Making Yourself The Winner Every Time

, , , | Working | August 28, 2017

(For a period of time, I keep getting repeated phone calls from gambling companies. They tell me that I have participated but won nothing, so they want to put me into a special drawing with a higher chance, or that my participation is about to end and I need to choose to continue or drop out. Note that I have never participated in anything. I get tired of this and start to mess with them. Note that I usually recognize them by their phone numbers.)

Me: “[Lottery] customer care, my name is David, how can I help you?”

Scammer: “Hello, this is [Gambling Company], am I talking to [My Name]?”

Me: “No, this is David from [Lottery] customer care. Are you inquiring about our new program? We guarantee a 90% win chance of at least 100€ if you participate for at least three months at 60€ per month.”

Scammer: *click*



Scammer: *does a standard spiel about me participating and so on*

Me: “First of all, I did not participate in…”

Scammer: “What did you participate in?” *Note that she uses “du”, a personal form of address which is usually reserved for family members and friends.*

Me: “For one thing, I’d appreciate you calling me ‘sie’ (formal form of address which would be appropriate) instead of ‘du’. Also…”

Scammer: “Who cares what I call you, you a**h***? Get lost, you…” *click*

Me: “Oy…”



Scammer: “Greetings, I’m calling on behalf of…”

Me: “SARAH! Is that you?!? Where have you been?!? We’ve been worried sick! You are so grounded, young lady!”

Scammer: “Uh… hello? This is not Sarah, this is…”

Me: “Wait, Michael, is that you?!? I told you I don’t want you around my daughter! She’s only 15! If she is not home within the hour, I will call the police and have your a** arrested for child molestation!”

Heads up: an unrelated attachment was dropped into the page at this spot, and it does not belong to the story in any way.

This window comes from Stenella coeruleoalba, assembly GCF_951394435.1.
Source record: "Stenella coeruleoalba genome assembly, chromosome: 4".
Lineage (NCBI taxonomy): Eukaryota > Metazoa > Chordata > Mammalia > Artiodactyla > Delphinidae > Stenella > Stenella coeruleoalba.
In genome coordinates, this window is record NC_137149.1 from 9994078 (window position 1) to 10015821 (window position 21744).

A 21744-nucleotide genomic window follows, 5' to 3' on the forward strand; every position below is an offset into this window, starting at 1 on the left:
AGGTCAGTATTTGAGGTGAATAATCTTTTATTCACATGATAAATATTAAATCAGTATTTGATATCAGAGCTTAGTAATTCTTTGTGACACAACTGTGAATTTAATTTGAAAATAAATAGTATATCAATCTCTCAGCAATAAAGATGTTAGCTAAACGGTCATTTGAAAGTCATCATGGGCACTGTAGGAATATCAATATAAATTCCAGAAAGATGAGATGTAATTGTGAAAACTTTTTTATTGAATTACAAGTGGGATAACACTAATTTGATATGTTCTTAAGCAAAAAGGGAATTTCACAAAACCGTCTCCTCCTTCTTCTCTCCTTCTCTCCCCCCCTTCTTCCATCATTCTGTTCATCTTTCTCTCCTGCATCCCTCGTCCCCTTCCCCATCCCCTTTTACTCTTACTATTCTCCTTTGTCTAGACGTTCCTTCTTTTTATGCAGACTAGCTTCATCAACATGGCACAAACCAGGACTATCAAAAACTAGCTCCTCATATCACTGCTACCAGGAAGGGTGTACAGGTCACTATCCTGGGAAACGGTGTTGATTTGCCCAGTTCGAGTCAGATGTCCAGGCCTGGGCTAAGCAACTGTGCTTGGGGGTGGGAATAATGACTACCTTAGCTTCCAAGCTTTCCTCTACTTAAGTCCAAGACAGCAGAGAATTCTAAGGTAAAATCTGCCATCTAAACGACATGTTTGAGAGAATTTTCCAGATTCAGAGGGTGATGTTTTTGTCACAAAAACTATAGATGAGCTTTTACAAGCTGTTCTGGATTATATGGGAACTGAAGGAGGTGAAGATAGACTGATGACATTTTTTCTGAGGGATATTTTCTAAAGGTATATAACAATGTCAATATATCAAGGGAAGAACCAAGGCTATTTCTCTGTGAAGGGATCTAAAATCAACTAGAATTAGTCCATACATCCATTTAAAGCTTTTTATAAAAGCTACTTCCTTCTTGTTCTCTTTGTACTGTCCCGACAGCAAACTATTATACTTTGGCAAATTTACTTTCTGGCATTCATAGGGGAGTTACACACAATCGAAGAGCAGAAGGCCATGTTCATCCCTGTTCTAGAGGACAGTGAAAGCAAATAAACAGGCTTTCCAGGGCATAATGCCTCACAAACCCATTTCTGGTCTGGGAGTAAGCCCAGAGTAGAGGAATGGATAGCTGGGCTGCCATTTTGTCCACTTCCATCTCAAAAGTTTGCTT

Scammer: “No, I’m just… f*** this!” *click*



(I decide to try something I read on NotAlwaysRight.)

Me: *in a childish voice* “Hello?”

Scammer: “Hello? Who am I talking to?”

Me: “Tommy.”

Scammer: “Hello, Tommy, are your parents home?”

Me: “Daddy’s at work.”

Scammer: “And your mommy?”

Me: “She’s in the bedroom.”

Scammer: “I would like to talk to her.”

Me: “Okay. I’ll get her.”

(I wait for a moment.)

Me: “She’s in the bedroom with Mr. Meier, our neighbor. The door’s locked and they’re making funny noises.”

Scammer: “… call your daddy and tell him. That w**** deserves it!” *click*



Scammer: “Hello, I’m [Name], calling on behalf of [Gambling Company]. Am I talking to [My Name]?”

Me: “Yes?”

Scammer: “Mr. [My Name], I have great news for you! You participated in [Lottery] and your name was drawn! You are eligible for prizes of up to 10 million €!”

Me: “What! Really?!?”

Scammer: “Yes! Isn’t that great?”

Me: “Fantastic!” *holding the phone to the side as if I was shouting to someone else* “Hey, Christina! Guess what! We just won 10 million € in the lottery! Get dressed, we’re going out! And we’re getting that necklace! And the ring! What? Who cares about the price! We’re millionaires now!” *back on the phone* “Man, this is so great! We can finally get a car and move out of this dump! You just made my life!”

Scammer: *click*

I Am 17, Going On 15…

, , , | Right | August 28, 2017

(I am a bus driver.)

Customer: “One child’s ticket to [location].”

Me: “How old are you?”

Customer: “Fifteen.”

Me: “Full fare, please.”


Me: *calmly points to the “Happy 17th Birthday” badge on her top*

Customer: *blushes*

Me: “So, full fare?”

Customer: “Yeah…”